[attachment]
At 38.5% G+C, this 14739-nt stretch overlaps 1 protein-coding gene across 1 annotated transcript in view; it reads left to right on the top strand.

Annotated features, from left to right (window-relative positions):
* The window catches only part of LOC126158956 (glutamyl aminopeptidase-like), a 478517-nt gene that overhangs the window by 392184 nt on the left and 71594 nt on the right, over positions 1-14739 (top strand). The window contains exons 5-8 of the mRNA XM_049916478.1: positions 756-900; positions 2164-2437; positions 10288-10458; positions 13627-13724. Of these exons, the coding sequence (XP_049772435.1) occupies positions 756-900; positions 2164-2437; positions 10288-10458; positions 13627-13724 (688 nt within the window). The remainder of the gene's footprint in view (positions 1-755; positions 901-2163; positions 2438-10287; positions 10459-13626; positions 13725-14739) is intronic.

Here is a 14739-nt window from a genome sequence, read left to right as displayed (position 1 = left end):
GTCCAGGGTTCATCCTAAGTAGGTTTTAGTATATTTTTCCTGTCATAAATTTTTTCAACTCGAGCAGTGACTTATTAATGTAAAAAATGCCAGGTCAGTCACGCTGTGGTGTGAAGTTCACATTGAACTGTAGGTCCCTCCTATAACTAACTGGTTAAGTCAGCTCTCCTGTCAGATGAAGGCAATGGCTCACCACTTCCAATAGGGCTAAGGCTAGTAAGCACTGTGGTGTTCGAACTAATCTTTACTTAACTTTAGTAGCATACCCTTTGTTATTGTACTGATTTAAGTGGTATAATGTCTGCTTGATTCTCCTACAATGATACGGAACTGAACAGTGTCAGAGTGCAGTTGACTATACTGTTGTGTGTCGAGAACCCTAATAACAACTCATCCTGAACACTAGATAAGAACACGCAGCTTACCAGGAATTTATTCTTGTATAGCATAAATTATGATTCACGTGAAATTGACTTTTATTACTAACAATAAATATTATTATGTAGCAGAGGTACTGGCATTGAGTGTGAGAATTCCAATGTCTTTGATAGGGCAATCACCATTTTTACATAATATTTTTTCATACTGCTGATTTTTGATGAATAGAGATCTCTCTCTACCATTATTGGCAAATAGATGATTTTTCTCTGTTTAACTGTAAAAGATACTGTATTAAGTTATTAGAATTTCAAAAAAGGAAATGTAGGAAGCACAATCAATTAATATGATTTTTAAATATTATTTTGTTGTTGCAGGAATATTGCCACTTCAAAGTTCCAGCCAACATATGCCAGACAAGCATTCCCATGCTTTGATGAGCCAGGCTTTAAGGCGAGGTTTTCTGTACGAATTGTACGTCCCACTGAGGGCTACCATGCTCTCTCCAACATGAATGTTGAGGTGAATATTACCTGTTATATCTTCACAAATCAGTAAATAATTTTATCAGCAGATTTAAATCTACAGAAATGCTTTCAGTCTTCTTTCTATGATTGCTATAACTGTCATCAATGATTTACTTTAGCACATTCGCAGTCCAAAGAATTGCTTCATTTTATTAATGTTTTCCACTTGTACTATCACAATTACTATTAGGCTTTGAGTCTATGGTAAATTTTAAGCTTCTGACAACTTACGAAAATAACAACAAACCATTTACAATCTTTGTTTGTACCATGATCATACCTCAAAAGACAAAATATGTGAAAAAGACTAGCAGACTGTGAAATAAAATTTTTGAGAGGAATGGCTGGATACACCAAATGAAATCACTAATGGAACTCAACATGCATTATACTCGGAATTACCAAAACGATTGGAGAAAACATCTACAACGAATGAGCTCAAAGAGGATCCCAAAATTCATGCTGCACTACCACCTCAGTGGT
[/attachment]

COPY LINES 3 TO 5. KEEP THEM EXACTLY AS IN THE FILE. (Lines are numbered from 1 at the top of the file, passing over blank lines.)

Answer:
* The window catches only part of LOC126158956 (glutamyl aminopeptidase-like), a 478517-nt gene that overhangs the window by 392184 nt on the left and 71594 nt on the right, over positions 1-14739 (top strand). The window contains exons 5-8 of the mRNA XM_049916478.1: positions 756-900; positions 2164-2437; positions 10288-10458; positions 13627-13724. Of these exons, the coding sequence (XP_049772435.1) occupies positions 756-900; positions 2164-2437; positions 10288-10458; positions 13627-13724 (688 nt within the window). The remainder of the gene's footprint in view (positions 1-755; positions 901-2163; positions 2438-10287; positions 10459-13626; positions 13725-14739) is intronic.

Here is a 14739-nt window from a genome sequence, read left to right as displayed (position 1 = left end):
GTCCAGGGTTCATCCTAAGTAGGTTTTAGTATATTTTTCCTGTCATAAATTTTTTCAACTCGAGCAGTGACTTATTAATGTAAAAAATGCCAGGTCAGTCACGCTGTGGTGTGAAGTTCACATTGAACTGTAGGTCCCTCCTATAACTAACTGGTTAAGTCAGCTCTCCTGTCAGATGAAGGCAATGGCTCACCACTTCCAATAGGGCTAAGGCTAGTAAGCACTGTGGTGTTCGAACTAATCTTTACTTAACTTTAGTAGCATACCCTTTGTTATTGTACTGATTTAAGTGGTATAATGTCTGCTTGATTCTCCTACAATGATACGGAACTGAACAGTGTCAGAGTGCAGTTGACTATACTGTTGTGTGTCGAGAACCCTAATAACAACTCATCCTGAACACTAGATAAGAACACGCAGCTTACCAGGAATTTATTCTTGTATAGCATAAATTATGATTCACGTGAAATTGACTTTTATTACTAACAATAAATATTATTATGTAGCAGAGGTACTGGCATTGAGTGTGAGAATTCCAATGTCTTTGATAGGGCAATCACCATTTTTACATAATATTTTTTCATACTGCTGATTTTTGATGAATAGAGATCTCTCTCTACCATTATTGGCAAATAGATGATTTTTCTCTGTTTAACTGTAAAAGATACTGTATTAAGTTATTAGAATTTCAAAAAAGGAAATGTAGGAAGCACAATCAATTAATATGATTTTTAAATATTATTTTGTTGTTGCAGGAATATTGCCACTTCAAAGTTCCAGCCAACATATGCCAGACAAGCATTCCCATGCTTTGATGAGCCAGGCTTTAAGGCGAGGTTTTCTGTACGAATTGTACGTCCCACTGAGGGCTACCATGCTCTCTCCAACATGAATGTTGAGGTGAATATTACCTGTTATATCTTCACAAATCAGTAAATAATTTTATCAGCAGATTTAAATCTACAGAAATGCTTTCAGTCTTCTTTCTATGATTGCTATAACTGTCATCAATGATTTACTTTAGCACATTCGCAGTCCAAAGAATTGCTTCATTTTATTAATGTTTTCCACTTGTACTATCACAATTACTATTAGGCTTTGAGTCTATGGTAAATTTTAAGCTTCTGACAACTTACGAAAATAACAACAAACCATTTACAATCTTTGTTTGTACCATGATCATACCTCAAAAGACAAAATATGTGAAAAAGACTAGCAGACTGTGAAATAAAATTTTTGAGAGGAATGGCTGGATACACCAAATGAAATCACTAATGGAACTCAACATGCATTATACTCGGAATTACCAAAACGATTGGAGAAAACATCTACAACGAATGAGCTCAAAGAGGATCCCAAAATTCATGCTGCACTACCACCTCAGTGGT